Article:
Rylie and I arrived home safe and sound on Wednesday afternoon our new reality, following our first solo flight without her dad, and we even lucked out by not having the middle seat taken by a stranger. Sweet deal. But, in exchange for personal space and a toddler buffer on the plane we were compensated for in the form of germs from the airport. Though I was tedious in my preflight seat decontamination, I could not have possibly wiped all the surfaces that Rylie touched in the airport during our wait to board the plane, so I would expect a slip up in hand hygiene along the way, for this to have happened. Though, I am also not ruling out that split second I caught her licking an airport seat at the gate. Ack! So, I guess we were both to blame for this nasty week of congestion and nose wiping….Even poor grandma became a victim of this ugly California cold.
Josh arrived en suit just 2 days later after some very long hours on the road, hauling the truck and trailer, with his “noble steed” the labrador as co pilot. They were lucky to have nice weather and no real snags to report (besides the rotten smelly leftover food filled garbage can that tipped over during transport and threw open the cupboard door flinging trash across the whole floor… lucky me, got to clean it up too). We spent an afternoon cleaning and emptying out the contents of the trailer, while piling them into the truck with topper (Tetris’d to the roof at its max capacity).
Being back home is actually not as fun or exciting as…. well, let’s be honest, everyone knows getting back from a trip isn’t that fun, but I already miss the beach. I miss that quick jaunt around the corner, through the park and just sitting in the sand, for 10 minutes or an hour, whenever you feel like it. It’s just a great, relaxing, beautiful place to be.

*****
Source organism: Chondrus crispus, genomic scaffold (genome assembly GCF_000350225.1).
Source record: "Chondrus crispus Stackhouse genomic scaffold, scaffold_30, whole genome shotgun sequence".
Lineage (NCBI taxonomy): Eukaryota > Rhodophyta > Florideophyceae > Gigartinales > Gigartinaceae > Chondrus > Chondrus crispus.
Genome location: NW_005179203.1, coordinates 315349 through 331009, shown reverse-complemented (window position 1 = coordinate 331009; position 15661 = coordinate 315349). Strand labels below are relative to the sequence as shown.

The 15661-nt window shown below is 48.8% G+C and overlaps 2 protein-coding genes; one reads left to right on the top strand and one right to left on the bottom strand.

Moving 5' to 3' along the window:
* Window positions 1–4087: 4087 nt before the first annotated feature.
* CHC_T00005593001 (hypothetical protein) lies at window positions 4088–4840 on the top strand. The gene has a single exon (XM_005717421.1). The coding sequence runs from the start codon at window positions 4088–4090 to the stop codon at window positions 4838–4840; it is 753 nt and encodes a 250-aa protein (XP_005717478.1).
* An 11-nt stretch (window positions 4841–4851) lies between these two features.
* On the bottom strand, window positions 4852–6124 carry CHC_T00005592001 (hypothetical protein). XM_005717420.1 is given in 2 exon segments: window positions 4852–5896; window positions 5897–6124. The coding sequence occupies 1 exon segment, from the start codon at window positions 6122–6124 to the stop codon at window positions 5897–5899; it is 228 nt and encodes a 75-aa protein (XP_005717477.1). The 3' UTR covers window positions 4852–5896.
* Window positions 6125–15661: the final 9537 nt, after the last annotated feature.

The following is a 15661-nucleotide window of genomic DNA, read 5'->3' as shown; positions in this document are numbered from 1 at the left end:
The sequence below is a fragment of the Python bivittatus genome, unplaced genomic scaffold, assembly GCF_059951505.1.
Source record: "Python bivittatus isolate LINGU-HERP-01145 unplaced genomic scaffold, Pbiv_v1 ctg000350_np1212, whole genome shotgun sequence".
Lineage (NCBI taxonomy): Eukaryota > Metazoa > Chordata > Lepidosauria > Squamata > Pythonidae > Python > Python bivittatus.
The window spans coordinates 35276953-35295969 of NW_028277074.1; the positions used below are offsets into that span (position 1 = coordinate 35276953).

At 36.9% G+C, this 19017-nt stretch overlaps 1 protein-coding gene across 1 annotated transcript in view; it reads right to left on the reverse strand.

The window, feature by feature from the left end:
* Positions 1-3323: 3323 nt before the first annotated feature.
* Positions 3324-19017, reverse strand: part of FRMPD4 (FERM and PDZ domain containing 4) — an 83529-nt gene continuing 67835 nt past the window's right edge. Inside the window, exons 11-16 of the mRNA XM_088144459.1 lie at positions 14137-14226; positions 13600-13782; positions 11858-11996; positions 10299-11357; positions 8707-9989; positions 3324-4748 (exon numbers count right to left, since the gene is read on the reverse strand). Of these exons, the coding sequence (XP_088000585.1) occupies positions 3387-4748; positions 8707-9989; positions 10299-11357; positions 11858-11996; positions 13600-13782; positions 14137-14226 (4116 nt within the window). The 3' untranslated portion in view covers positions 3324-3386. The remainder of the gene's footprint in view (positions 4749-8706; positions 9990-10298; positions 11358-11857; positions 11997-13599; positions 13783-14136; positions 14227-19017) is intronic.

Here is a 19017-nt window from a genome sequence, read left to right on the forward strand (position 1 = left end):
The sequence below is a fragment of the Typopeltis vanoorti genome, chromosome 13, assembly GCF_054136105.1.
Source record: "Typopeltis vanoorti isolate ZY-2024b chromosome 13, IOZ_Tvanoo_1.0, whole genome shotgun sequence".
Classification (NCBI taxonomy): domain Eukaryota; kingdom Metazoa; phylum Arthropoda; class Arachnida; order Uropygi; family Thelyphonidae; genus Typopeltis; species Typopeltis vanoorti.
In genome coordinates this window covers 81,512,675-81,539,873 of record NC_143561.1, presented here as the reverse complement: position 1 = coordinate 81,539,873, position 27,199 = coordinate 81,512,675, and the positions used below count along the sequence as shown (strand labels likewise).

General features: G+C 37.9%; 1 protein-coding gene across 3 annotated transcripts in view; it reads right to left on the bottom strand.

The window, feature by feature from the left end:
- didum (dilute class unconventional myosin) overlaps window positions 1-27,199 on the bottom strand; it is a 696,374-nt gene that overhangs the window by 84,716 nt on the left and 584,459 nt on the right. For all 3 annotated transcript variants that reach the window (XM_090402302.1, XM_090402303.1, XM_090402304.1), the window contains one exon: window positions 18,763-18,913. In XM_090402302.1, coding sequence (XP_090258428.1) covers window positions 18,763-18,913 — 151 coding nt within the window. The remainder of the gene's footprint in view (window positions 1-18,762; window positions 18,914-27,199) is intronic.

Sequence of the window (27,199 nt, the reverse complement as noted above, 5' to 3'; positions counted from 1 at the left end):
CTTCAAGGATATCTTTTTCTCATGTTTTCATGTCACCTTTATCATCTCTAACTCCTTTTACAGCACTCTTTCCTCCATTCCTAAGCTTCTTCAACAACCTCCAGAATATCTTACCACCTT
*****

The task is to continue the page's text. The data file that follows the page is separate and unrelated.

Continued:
We really can’t complain about the weather, but now we’re back to the grind of reality. I think some would call it reverse culture shock…..The city is busy, people are rushed, traffic is annoying, and I feel a sense of pressure here. There is a materialistic sense that lingers everywhere you go, and after such a great trip in a small space, with fewer creature comforts, and the ability to enjoy the outdoors in such a close knit community, I feel that spending time in the big city for too long could cloud a person’s perception of what’s important in life.
With that said, chores like unpacking (from trailer to truck to two separate homes), finding a house (either in a new community or a rebuilt inner city home), thinking about work again (ok procrastinating…), and brainstorming about plans for our family charity (including meetings and future fundraising efforts) have been keeping us busy (aka stressed, and indecisive). As we get back to “real life”, we will consciously make the effort to keep those lessons learned from this adventure fresh in our minds for as long as possible… and of course, it’s time to start planning the next trip.